Cancer investigators, postdoc students take on aggressive disease

Training Program in Cancer Biology pushing boundaries of research

Cancer investigators, postdoc students take on aggressive disease
The blue shows the DNA (the nucleus) of aggressive thyroid cancer cells, while the green labels a signaling output downstream of Src. Beadnell analyzes these types of cells to determine if researchers can effectively inhibit the the signaling networks.

People diagnosed with some of the most aggressive forms of thyroid cancer often live less than one year because of the limited number of effective therapies available to them. 

What makes these types of cancer so aggressive? 


It’s a question that Thomas Beadnell hopes to find answers to through his studies in the lab of Rebecca Schweppe at the School of Medicine on the CU Anschutz Medical Campus. Beadnell is a graduate student beginning his fifth year in a program that grooms young scientists to become the next generation of leading cancer researchers.


The Training Program in Cancer Biology is directed by Mary Reyland, CU Cancer Center investigator and professor in the Department of Craniofacial Biology, School of Dental Medicine. A total of 39 graduate students participate in the program, pushing the boundaries of cancer research using new and evolving techniques of study. Through a National Institute of Cancer (NCI) grant, the program also will have an integral role in training postdoctoral fellows who already have earned a Ph.D. and have obtained further training by working with a mentor.

Beadnell has been studying the role of Src, an important protein that he said regulates growth, invasion and migration of cancer cells. In his work, he has been laying the groundwork for understanding how this protein effectively can be targeted in the clinic.

For students training in cancer biology, CU Anschutz is an excellent place to be, Reyland said.

“They are in an environment where they have a ton of access to the whole spectrum of research – basic, translational and clinical research,” she said. “That’s a huge benefit for people wanting to do disease-focused research like cancer.”

Beadnell agrees.

“The cancer biology program encompasses both the mechanistic and big picture/clinical aspects of research,” he said. “As it is often easy to get engrossed in the minute/mechanistic details of research, the close associations with the hospital and many medical doctors holding faculty positions within our program allow for an increased breadth of knowledge to provide clinical guidance and direction to our experiments.”

Because cancer biology includes multiple fields of study, Beadland said, it gives students a broad exposure to many different areas of study. For instance, the training program evolved from an experimental pathology program in 2005 and still offers a nod to its roots through a mini-course that provides an overview of pathology.

“We examine patient tumor samples under the microscope to gain a better understanding of tissue architecture and the pathology of cancer,” Beadland said.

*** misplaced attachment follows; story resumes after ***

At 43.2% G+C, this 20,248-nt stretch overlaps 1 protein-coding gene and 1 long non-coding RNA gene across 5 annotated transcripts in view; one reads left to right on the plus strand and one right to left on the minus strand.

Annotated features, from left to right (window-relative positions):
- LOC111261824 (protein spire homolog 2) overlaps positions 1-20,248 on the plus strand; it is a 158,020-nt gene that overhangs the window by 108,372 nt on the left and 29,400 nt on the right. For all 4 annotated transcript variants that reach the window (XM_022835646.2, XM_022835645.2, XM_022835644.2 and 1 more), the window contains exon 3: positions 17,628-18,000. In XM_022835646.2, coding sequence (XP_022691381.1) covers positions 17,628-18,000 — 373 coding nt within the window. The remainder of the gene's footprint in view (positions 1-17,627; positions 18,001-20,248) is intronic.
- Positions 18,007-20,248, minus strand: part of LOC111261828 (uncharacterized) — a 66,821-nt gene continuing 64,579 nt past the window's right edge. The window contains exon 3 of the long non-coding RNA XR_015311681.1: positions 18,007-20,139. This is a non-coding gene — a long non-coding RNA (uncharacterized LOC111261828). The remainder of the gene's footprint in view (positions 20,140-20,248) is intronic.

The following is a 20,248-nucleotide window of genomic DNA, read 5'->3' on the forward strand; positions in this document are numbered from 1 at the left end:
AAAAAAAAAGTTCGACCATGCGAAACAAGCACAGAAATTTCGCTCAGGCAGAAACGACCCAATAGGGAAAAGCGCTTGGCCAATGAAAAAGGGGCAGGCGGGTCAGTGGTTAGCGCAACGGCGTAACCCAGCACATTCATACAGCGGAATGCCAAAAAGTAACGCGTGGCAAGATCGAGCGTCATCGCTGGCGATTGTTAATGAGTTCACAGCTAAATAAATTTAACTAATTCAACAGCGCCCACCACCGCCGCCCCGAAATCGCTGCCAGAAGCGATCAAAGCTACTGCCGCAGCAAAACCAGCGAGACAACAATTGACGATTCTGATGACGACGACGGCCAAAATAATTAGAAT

Reyland became director of the training program in 2010.

“I’m passionate about high-quality graduate education and this was an opportunity to focus by passion in that direction,” she said.

The program, which places students in the research labs of participating faculty members who offer instruction and mentoring, has expanded and matured in the past six years and is considered a national leader in the interdisciplinary education of the next generation of cancer scientists.


As a testament to that fact, Reyland and co-principal investigator Scott Cramer, Cancer Center investigator and professor in the Department of Pharmacology, recently received word that the training program has been awarded a National Cancer Institute T32 grant, which will fund additional training positions.

Only a very few of these highly competitive grants are awarded, Reyland said. The T32 grant enables the program to recruit and fund the work of more trainees – especially postdoctoral trainees who are more advanced in their careers. The renewable, five-year grant will fund five postdoctoral trainees and one graduate student trainee each year.

“The people who get their graduate degrees often go and do different things, from science writing to working for a biotech company where they can be working on any number of things, including cancer-related projects, but sometimes not,” Cramer said. “People who are postdoc fellows likely are more committed to focusing cancer-related work specifically, and that is why the NCI puts an emphasis on postdoc training. The grant provides training for the people who are likely to be our next generation of cancer researchers who will crack this thing.”

The competitive positions are considered a prestigious opportunity for young researchers. They also are a resource for participating faculty, whose projects will benefit from an additional group member.

Cramer’s specialty is researching aggressive types of prostate cancer. He has recruited a postdoctoral trainee to work on a project that focuses on a cancer that accounts for as much as 40 percent of all lethal prostate cancers. “Her goal will be to develop a mouse model for this and to characterize the molecular pathways involved in it,” he said.

The T32 grant, Cramer said, also encourages and strengthens the interactions between more senior and more junior trainees.

“This makes for a more robust training program overall,” he said. “While some of this already occurs, the T32 more formally brings these two groups together.”